Uranium dating zircon
Zircon is a common accessory to trace mineral constituent of most granite and felsic igneous rocks.Due to its hardness, durability and chemical inertness, zircon persists in sedimentary deposits and is a common constituent of most sands.Instead, it suggests water was present in the liquid magma ocean that formed the zircon crystals."We'll never know how much water there really was, but the simplest interpretation of those zircons coming from granitic rocks, is that we had a hydrous planet right from the very beginning," says Bowring.Colourless specimens that show gem quality are a popular substitute for diamond and are also known as "Matura diamond".The name derives from the Persian zargun, meaning "gold-hued". It occurs as a common accessory mineral in igneous rocks (as primary crystallization products), in metamorphic rocks and as detrital grains in sedimentary rocks.Uranium radioactively decays into lead at a known rate, allowing age to be determined based on the ratio of uranium to lead in the sample.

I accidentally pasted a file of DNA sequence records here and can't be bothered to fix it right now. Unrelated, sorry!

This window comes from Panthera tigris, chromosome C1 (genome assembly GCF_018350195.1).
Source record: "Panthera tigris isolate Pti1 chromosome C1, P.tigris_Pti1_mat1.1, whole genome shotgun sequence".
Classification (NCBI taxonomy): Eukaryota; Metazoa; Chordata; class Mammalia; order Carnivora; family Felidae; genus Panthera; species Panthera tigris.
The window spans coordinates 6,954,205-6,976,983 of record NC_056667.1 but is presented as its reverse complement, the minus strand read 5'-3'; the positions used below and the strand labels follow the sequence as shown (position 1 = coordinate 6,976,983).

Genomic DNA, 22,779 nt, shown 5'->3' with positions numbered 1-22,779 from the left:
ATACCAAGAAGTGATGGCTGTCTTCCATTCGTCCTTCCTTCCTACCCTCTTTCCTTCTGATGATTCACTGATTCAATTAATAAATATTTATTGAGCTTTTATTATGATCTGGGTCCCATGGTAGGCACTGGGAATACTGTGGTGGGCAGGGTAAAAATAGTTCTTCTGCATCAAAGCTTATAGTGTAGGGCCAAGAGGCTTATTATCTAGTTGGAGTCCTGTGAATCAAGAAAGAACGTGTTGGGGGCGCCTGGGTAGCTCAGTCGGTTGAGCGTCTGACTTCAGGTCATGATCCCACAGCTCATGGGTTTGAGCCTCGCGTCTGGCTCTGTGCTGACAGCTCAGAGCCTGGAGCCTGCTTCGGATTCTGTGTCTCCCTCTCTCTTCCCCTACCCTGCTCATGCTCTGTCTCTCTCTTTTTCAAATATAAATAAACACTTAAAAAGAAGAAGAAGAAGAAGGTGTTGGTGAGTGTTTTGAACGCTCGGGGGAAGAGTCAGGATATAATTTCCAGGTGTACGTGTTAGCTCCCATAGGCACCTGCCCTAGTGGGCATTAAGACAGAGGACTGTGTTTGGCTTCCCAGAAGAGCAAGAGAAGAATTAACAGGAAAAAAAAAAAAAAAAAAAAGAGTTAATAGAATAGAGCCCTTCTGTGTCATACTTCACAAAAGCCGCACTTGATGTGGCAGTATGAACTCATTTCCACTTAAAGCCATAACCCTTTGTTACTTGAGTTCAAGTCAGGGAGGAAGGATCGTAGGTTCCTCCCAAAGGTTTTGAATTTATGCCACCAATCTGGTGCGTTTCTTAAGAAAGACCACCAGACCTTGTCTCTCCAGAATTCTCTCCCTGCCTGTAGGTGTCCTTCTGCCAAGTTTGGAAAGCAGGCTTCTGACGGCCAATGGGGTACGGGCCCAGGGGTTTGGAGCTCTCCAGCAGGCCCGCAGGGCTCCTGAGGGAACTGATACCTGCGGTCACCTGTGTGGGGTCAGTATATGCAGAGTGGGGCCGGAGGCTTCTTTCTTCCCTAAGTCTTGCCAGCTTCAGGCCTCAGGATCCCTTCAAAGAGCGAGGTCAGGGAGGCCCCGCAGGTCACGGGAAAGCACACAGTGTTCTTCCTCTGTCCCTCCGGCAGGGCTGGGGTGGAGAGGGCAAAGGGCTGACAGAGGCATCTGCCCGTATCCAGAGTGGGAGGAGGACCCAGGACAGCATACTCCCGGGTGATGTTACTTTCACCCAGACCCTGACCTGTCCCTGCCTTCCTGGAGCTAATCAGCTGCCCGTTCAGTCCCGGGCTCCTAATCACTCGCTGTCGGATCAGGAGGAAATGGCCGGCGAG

halfway between granite and basalt." Valley and colleagues have previously used uranium-lead radioactive dating to determine the age of a zircon crystal sample (named 01JH36-69), which was found 15 years ago in metamorphosed sandstone at Jack Hills, 800 kilometres north of Perth.
"We're getting the true ratio of the parent uranium to daughter lead, and therefore we're getting the true age." The age confirmation closes the gap between the Moon-generating impact, and the formation of Earth's crust, according to Professor Samuel Bowring of the Massachusetts Institute of Technology.
Bowring, who wrote an accompanying opinion piece on the research, believes the findings indicate Earth's water didn't need to come from asteroids, during a period known as the late heavy bombardment 3.9 billion years ago.
Zircon forms in silicate melts with large proportions of high field strength incompatible elements.
For example, hafnium is almost always present in quantities ranging from 1 to 4%.